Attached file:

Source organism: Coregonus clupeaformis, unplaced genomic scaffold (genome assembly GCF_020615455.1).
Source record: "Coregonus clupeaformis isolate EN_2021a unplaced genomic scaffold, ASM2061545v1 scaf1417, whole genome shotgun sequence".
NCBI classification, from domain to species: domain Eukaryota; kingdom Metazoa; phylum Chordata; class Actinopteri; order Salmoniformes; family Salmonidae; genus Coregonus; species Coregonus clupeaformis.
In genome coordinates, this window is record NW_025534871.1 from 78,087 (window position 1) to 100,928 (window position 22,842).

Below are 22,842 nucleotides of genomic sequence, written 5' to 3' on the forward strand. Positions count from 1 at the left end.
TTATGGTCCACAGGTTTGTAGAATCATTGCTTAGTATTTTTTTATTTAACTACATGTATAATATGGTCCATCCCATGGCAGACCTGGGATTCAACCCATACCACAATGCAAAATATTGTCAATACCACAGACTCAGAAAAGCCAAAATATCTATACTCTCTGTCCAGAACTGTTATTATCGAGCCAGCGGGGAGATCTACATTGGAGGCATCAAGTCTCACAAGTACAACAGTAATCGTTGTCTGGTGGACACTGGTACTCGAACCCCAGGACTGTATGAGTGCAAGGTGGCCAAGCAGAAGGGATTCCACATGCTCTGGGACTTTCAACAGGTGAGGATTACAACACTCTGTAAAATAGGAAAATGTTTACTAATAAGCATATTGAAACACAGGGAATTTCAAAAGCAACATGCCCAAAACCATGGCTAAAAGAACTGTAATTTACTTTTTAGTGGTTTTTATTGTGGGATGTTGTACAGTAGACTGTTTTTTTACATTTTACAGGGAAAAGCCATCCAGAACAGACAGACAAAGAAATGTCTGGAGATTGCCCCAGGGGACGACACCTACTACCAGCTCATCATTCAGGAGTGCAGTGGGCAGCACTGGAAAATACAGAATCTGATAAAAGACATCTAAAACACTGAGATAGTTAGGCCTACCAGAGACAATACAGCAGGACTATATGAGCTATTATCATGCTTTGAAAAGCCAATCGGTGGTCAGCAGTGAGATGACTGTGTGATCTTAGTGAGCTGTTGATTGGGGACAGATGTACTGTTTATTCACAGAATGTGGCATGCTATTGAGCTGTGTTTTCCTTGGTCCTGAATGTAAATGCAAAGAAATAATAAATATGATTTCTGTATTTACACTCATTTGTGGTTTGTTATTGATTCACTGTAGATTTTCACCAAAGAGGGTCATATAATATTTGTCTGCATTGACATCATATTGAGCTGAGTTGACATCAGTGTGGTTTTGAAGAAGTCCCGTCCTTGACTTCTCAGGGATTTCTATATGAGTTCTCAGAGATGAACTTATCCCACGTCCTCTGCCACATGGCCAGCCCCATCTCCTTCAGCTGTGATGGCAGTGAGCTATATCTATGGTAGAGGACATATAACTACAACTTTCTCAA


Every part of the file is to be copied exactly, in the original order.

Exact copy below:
Source organism: Coregonus clupeaformis, unplaced genomic scaffold (genome assembly GCF_020615455.1).
Source record: "Coregonus clupeaformis isolate EN_2021a unplaced genomic scaffold, ASM2061545v1 scaf1417, whole genome shotgun sequence".
NCBI classification, from domain to species: domain Eukaryota; kingdom Metazoa; phylum Chordata; class Actinopteri; order Salmoniformes; family Salmonidae; genus Coregonus; species Coregonus clupeaformis.
In genome coordinates, this window is record NW_025534871.1 from 78,087 (window position 1) to 100,928 (window position 22,842).

Below are 22,842 nucleotides of genomic sequence, written 5' to 3' on the forward strand. Positions count from 1 at the left end.
TTATGGTCCACAGGTTTGTAGAATCATTGCTTAGTATTTTTTTATTTAACTACATGTATAATATGGTCCATCCCATGGCAGACCTGGGATTCAACCCATACCACAATGCAAAATATTGTCAATACCACAGACTCAGAAAAGCCAAAATATCTATACTCTCTGTCCAGAACTGTTATTATCGAGCCAGCGGGGAGATCTACATTGGAGGCATCAAGTCTCACAAGTACAACAGTAATCGTTGTCTGGTGGACACTGGTACTCGAACCCCAGGACTGTATGAGTGCAAGGTGGCCAAGCAGAAGGGATTCCACATGCTCTGGGACTTTCAACAGGTGAGGATTACAACACTCTGTAAAATAGGAAAATGTTTACTAATAAGCATATTGAAACACAGGGAATTTCAAAAGCAACATGCCCAAAACCATGGCTAAAAGAACTGTAATTTACTTTTTAGTGGTTTTTATTGTGGGATGTTGTACAGTAGACTGTTTTTTTACATTTTACAGGGAAAAGCCATCCAGAACAGACAGACAAAGAAATGTCTGGAGATTGCCCCAGGGGACGACACCTACTACCAGCTCATCATTCAGGAGTGCAGTGGGCAGCACTGGAAAATACAGAATCTGATAAAAGACATCTAAAACACTGAGATAGTTAGGCCTACCAGAGACAATACAGCAGGACTATATGAGCTATTATCATGCTTTGAAAAGCCAATCGGTGGTCAGCAGTGAGATGACTGTGTGATCTTAGTGAGCTGTTGATTGGGGACAGATGTACTGTTTATTCACAGAATGTGGCATGCTATTGAGCTGTGTTTTCCTTGGTCCTGAATGTAAATGCAAAGAAATAATAAATATGATTTCTGTATTTACACTCATTTGTGGTTTGTTATTGATTCACTGTAGATTTTCACCAAAGAGGGTCATATAATATTTGTCTGCATTGACATCATATTGAGCTGAGTTGACATCAGTGTGGTTTTGAAGAAGTCCCGTCCTTGACTTCTCAGGGATTTCTATATGAGTTCTCAGAGATGAACTTATCCCACGTCCTCTGCCACATGGCCAGCCCCATCTCCTTCAGCTGTGATGGCAGTGAGCTATATCTATGGTAGAGGACATATAACTACAACTTTCTCAA